Without judicial independence, there is no rule of law, no justice and no fair play. Without judicial independence a democracy is not free and citizens are not safe. Without judicial independence, tyranny has an open field.
Today the Rajapaksas are attempting to bring to a deadly conclusion the war on the justice system launched by President Chandrika Bandaranaike Kumaratunga.
A Lankan internet-wag recently advocated that the appointment of Presidential offspring and neophyte lawyer Namal Rajapaksa as the Chief Justice would be the best way of ensuring that the executive, the legislature and the judiciary cease to be in conflict, that they see with the same eye, hear with the same year, do with the same hands and think with the same brain.
Indeed; a totally conflict-free relationship between the pillars of state is possible only if they are controlled by one entity. Conflict of opinion and action between the executive and the judiciary is what makes a democracy. Such differences are normal in any democracy; and to see in these normal democratic differences a conspiracy is indicative of a despotic mindset, which abhors dissent
Divineguma Bill -Full Fledged Despotism
The Divineguma Bill should be opposed not just by supporters of devolution and defenders of the 13th Amendment. The Divineguma Bill should be opposed by all those who do not want Sri Lanka to increase her pace towards full fledged despotism. Because the primary aim of the Divineguma Bill is to strengthen immeasurably Rajapaksa control over Lankan state and society, by transferring a whole gamut of economic powers into the hands of Brother Basil Rajapaksa.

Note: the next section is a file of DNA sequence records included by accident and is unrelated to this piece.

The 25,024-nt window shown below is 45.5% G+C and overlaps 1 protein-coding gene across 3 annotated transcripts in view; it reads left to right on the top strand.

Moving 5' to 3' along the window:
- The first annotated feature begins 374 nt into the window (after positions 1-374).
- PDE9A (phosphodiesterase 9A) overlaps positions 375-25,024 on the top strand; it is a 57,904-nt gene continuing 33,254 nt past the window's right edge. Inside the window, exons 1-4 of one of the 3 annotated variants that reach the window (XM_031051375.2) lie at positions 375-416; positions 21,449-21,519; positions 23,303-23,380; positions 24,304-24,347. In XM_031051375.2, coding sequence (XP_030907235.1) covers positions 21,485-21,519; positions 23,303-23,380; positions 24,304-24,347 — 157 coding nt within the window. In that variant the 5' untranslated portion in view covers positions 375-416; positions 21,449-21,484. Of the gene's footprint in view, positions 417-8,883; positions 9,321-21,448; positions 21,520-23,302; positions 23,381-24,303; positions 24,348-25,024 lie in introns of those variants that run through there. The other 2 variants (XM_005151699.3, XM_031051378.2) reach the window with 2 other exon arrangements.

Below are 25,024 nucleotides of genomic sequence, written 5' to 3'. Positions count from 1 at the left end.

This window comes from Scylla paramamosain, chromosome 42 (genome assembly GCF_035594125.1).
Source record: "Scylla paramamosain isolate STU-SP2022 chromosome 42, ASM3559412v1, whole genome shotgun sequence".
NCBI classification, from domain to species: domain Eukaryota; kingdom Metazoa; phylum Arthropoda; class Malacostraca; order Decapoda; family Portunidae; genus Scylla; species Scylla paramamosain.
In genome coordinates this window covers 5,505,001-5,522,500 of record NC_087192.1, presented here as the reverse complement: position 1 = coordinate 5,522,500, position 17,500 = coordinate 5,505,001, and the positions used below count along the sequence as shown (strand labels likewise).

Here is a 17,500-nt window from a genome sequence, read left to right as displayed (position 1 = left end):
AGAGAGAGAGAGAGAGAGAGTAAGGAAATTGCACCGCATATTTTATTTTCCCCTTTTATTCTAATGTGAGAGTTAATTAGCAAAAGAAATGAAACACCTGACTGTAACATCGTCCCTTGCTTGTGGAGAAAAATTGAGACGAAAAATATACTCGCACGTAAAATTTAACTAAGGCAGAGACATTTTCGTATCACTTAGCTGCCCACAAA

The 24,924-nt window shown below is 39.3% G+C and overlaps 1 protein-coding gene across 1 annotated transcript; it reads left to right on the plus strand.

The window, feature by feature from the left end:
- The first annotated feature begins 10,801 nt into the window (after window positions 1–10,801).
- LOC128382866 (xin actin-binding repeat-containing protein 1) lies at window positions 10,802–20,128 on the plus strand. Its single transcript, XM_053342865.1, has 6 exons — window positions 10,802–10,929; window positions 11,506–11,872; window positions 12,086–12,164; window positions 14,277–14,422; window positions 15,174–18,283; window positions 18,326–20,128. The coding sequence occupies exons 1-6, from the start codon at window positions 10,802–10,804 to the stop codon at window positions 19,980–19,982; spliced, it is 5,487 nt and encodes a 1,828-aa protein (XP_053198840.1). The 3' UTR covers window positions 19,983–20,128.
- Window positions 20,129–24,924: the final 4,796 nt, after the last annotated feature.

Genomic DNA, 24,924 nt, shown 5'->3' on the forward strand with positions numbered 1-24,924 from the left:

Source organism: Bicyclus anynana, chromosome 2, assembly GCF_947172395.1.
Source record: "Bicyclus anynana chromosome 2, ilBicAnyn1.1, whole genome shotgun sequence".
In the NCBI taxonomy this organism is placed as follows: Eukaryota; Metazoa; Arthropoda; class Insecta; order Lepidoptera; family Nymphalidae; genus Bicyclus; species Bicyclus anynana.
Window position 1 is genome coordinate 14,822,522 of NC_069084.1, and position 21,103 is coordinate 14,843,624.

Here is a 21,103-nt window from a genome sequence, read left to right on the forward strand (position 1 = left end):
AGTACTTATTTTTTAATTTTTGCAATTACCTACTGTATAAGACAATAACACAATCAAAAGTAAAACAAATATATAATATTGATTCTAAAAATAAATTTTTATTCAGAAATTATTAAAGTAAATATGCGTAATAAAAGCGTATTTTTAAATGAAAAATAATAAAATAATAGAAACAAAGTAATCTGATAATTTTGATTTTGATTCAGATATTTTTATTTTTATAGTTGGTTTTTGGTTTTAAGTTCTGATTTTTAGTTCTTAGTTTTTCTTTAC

Divineguma Bill is the Jana Sabha Bill by another name. The Bill will enable the setting up of several layers of unelected organisations from the lowest – the Grama Niladhari division – upwards. The Apex body in this multi-layered structure will be the Divineguma National Council and the minister in charge will have the right to appoint 6 out of its 11 members.
The minister will be in control of the Divineguma Banks and Banking societies and the Divineguma Development Fund as well. The minister in charge will of course be none other than Basil Rajapaksa. Naturally; the Rajapaksas will permit the creation of such a powerful megalith only for another Rajapaksa.
The new Divineguma Department will be endowed with Rs.80 billion (more than education and higher education put together) to play development-poker with, behind a wall of official secrecy.
If the Divineguma Bill is approved it will set a dangerous precedent. The Rajapaksas do not want any dilution of their powers either through power-separation or power-devolution. The Siblings are opposed to the 13th Amendment for the same reason they were opposed to the 17th Amendment – both cause a slight dispersal of power.
There is little doubt that the Supreme Court made a cardinal error in providing such an easy and fast passage to the draconian 18th Amendment. But all that is water under the bridge. Our task today is not to dwell on past mistakes but to do what we can to protect whatever residue of judicial independence in the here and now.
For any democrat, the task of the hour is to defeat the Divineguma Bill, prevent the repealing of the 13th Amendment and most of all protect judicial independence. These three goals are paramount in any realistic effort to prevent the Rajapaksas from amassing more power.